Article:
Personal information has several other characteristics that are important in designing effective interfaces. Personal information cuts across the many “silos” of information that exist today. For example, the address of a business contact may be in your address book, an email message, a white paper document, or even in the browser history. Interfaces that focus on only a single domain, such as, email, documents, music, photos, or real estate, are able to leverage the uniform nature of metadata to tailor the interface for that domain, (for example, see Shneiderman et al. in this section). This is much more challenging when designing for a variety of information sources. While thumbnail images can be critical for finding photos, they are almost useless for email; and the author may be important for manuscripts, but does not even exist for Instant Messaging conversations. Some kinds of metadata such as people and time are particularly useful for retrieving your own content [1]. Finally, metadata comes from many different sources—some are inherent properties of the objects (file type), some are activity based (how many times you’ve looked at it), and others are explicitly added by users (tags or folders). Tags are particularly interesting because they are explicitly added to aid future use of the content [2].

In an effort to explore this UI challenge, we created the Phlat interface for personal search (see the figure). Phlat combines keyword search and metadata browsing in a seamless manner, allowing people to quickly and flexibly find information based on whatever they may remember about the information they are looking for. In addition, Phlat provides a facility for tagging items with a uniform system of user-created metadata. Such tagging enables people to add information they think will be useful in getting back to their content.

A key to the design of Phlat is the tight coupling of searching and browsing. Rather than viewing search and browse as separate behaviors, Phlat treats them as two ends of a smooth continuum of exploratory search. To reinforce this unification, keyword and metadata search terms “look” very similar and are located in the same query box (in the upper left of the figure). A searcher looking for a photo may remember the name of the person who sent it to her, the approximate date it was taken, or perhaps some text in an email message about the photo. From any broad starting point, she may then rapidly filter, sort, and iterate on her query based on what she sees and remembers until she finds it. Phlat allows for the fluid exploration of a person’s own content using any of these cues.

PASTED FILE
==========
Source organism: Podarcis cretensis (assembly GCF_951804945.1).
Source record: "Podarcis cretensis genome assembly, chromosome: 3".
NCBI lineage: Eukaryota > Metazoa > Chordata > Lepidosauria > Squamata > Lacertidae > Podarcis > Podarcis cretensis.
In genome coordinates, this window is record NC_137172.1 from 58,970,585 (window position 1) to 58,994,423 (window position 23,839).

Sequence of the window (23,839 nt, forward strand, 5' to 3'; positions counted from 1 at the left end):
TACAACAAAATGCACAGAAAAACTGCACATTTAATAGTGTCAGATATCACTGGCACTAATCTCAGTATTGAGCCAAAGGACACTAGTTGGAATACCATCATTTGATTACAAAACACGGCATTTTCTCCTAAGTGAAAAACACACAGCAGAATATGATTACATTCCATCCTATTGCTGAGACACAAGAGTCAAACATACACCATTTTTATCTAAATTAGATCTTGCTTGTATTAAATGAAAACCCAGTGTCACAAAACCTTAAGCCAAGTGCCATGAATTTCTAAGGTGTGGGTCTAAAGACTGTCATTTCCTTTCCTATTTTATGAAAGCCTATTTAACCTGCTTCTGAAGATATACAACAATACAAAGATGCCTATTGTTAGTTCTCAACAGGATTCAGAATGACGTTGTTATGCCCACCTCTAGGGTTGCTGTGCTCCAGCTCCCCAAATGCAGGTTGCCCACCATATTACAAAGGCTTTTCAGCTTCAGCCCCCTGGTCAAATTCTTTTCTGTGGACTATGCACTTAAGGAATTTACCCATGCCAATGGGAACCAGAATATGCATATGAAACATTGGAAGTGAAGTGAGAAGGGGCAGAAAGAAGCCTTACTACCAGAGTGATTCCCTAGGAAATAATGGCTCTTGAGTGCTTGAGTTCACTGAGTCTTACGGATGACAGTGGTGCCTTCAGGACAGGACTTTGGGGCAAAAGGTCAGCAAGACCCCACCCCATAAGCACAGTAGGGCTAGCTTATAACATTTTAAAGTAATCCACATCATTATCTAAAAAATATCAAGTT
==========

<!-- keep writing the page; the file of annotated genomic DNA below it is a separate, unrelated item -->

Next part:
We have deployed Phlat to about 500 volunteers at Microsoft and are currently studying how people use it. As the guest editors of this section note, evaluation of such systems can be very challenging. By studying detailed interaction logs and interviewing our participants, we hope to better understand how people want to interact with rich search systems for their own content. Terabytes of personal storage will be commonplace in a few years. With systems like Phlat, we hope to make it as easy for people to find, explore, and share their own information as it is for them to acquire it in the first place.

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UF1 Figure. Screenshot of Phlat interface. Note the integration of search for keywords and property values in the interface.

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    1. Dumais, S.T., Cutrell, E., Cadiz, J.J., Jancke, G., Sarin, R. and Robbins D.C. Stuff I've seen: A system for personal information retrieval and re-use. In Proceedings of SIGIR 2003.

    2. Jones, W., Bruce, H., Foxley, A., and Munat, C.F. The universal labeler: Plan the project and let your information follow. In Proceedings of ASIST'05 (2005).

    3. Quan, D., Bakshi, K., Huynh, D., and Karger, D.R. (2003). User interfaces for supporting multiple categorization. Interact 2003–9th IFIP TC13 Intl. Conf. on HCI, 228–235.